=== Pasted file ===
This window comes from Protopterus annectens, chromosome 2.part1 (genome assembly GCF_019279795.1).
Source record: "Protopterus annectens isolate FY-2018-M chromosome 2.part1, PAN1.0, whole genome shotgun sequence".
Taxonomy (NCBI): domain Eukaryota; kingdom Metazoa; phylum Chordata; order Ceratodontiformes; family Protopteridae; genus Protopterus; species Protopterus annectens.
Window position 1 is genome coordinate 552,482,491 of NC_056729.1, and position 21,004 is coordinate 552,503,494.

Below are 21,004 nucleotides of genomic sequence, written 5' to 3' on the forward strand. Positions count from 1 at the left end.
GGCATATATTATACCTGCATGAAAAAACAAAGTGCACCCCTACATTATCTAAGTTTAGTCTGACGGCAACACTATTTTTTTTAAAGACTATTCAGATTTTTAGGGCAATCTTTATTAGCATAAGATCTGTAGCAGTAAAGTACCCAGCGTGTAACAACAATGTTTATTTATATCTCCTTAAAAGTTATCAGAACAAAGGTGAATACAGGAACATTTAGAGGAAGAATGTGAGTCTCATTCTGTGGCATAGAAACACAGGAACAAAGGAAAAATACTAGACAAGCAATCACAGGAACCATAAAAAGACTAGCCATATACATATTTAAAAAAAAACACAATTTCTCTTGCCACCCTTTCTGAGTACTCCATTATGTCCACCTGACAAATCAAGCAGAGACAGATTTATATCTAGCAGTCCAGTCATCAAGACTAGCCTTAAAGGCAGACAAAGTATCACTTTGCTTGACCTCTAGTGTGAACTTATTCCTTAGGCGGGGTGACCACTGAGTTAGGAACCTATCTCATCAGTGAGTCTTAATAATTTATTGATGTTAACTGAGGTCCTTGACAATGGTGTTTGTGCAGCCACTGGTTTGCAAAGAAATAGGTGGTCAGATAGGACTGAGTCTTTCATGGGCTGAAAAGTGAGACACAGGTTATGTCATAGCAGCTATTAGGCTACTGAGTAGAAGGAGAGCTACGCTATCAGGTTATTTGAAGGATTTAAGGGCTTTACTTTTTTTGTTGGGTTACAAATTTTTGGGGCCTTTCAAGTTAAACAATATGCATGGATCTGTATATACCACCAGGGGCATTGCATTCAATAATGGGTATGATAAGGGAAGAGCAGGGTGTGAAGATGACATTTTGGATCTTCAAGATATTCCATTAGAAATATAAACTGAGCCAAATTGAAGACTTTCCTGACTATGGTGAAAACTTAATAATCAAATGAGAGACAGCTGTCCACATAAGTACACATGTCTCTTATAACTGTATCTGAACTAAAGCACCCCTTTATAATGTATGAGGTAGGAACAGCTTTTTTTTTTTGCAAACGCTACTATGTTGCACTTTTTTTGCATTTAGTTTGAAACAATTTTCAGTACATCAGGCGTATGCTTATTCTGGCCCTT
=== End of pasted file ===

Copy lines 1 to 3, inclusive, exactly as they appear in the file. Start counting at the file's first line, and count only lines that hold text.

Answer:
This window comes from Protopterus annectens, chromosome 2.part1 (genome assembly GCF_019279795.1).
Source record: "Protopterus annectens isolate FY-2018-M chromosome 2.part1, PAN1.0, whole genome shotgun sequence".
Taxonomy (NCBI): domain Eukaryota; kingdom Metazoa; phylum Chordata; order Ceratodontiformes; family Protopteridae; genus Protopterus; species Protopterus annectens.